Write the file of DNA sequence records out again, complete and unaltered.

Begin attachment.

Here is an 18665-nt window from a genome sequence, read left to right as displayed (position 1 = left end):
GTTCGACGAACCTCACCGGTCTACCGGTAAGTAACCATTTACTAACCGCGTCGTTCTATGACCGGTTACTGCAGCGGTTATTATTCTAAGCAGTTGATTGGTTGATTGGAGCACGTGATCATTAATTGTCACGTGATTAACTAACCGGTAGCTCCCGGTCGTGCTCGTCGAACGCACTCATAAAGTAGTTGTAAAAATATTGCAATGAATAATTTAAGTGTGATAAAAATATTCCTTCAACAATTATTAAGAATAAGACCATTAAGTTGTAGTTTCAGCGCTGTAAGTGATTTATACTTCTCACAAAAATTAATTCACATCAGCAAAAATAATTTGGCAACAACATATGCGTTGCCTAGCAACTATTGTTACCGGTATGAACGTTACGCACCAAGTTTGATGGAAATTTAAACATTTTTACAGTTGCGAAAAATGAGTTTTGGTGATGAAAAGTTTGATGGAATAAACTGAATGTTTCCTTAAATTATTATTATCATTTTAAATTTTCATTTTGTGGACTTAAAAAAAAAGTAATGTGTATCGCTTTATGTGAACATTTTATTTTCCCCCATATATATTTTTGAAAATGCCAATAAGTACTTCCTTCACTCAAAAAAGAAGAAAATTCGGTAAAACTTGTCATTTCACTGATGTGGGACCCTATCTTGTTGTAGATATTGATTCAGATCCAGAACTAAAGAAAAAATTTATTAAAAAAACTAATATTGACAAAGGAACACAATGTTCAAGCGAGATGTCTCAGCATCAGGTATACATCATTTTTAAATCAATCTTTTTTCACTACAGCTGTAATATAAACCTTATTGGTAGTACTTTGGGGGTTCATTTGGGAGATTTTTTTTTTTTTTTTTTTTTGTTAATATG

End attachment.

Here is an 18665-nt window from a genome sequence, read left to right as displayed (position 1 = left end):
GTTCGACGAACCTCACCGGTCTACCGGTAAGTAACCATTTACTAACCGCGTCGTTCTATGACCGGTTACTGCAGCGGTTATTATTCTAAGCAGTTGATTGGTTGATTGGAGCACGTGATCATTAATTGTCACGTGATTAACTAACCGGTAGCTCCCGGTCGTGCTCGTCGAACGCACTCATAAAGTAGTTGTAAAAATATTGCAATGAATAATTTAAGTGTGATAAAAATATTCCTTCAACAATTATTAAGAATAAGACCATTAAGTTGTAGTTTCAGCGCTGTAAGTGATTTATACTTCTCACAAAAATTAATTCACATCAGCAAAAATAATTTGGCAACAACATATGCGTTGCCTAGCAACTATTGTTACCGGTATGAACGTTACGCACCAAGTTTGATGGAAATTTAAACATTTTTACAGTTGCGAAAAATGAGTTTTGGTGATGAAAAGTTTGATGGAATAAACTGAATGTTTCCTTAAATTATTATTATCATTTTAAATTTTCATTTTGTGGACTTAAAAAAAAAGTAATGTGTATCGCTTTATGTGAACATTTTATTTTCCCCCATATATATTTTTGAAAATGCCAATAAGTACTTCCTTCACTCAAAAAAGAAGAAAATTCGGTAAAACTTGTCATTTCACTGATGTGGGACCCTATCTTGTTGTAGATATTGATTCAGATCCAGAACTAAAGAAAAAATTTATTAAAAAAACTAATATTGACAAAGGAACACAATGTTCAAGCGAGATGTCTCAGCATCAGGTATACATCATTTTTAAATCAATCTTTTTTCACTACAGCTGTAATATAAACCTTATTGGTAGTACTTTGGGGGTTCATTTGGGAGATTTTTTTTTTTTTTTTTTTTTGTTAATATG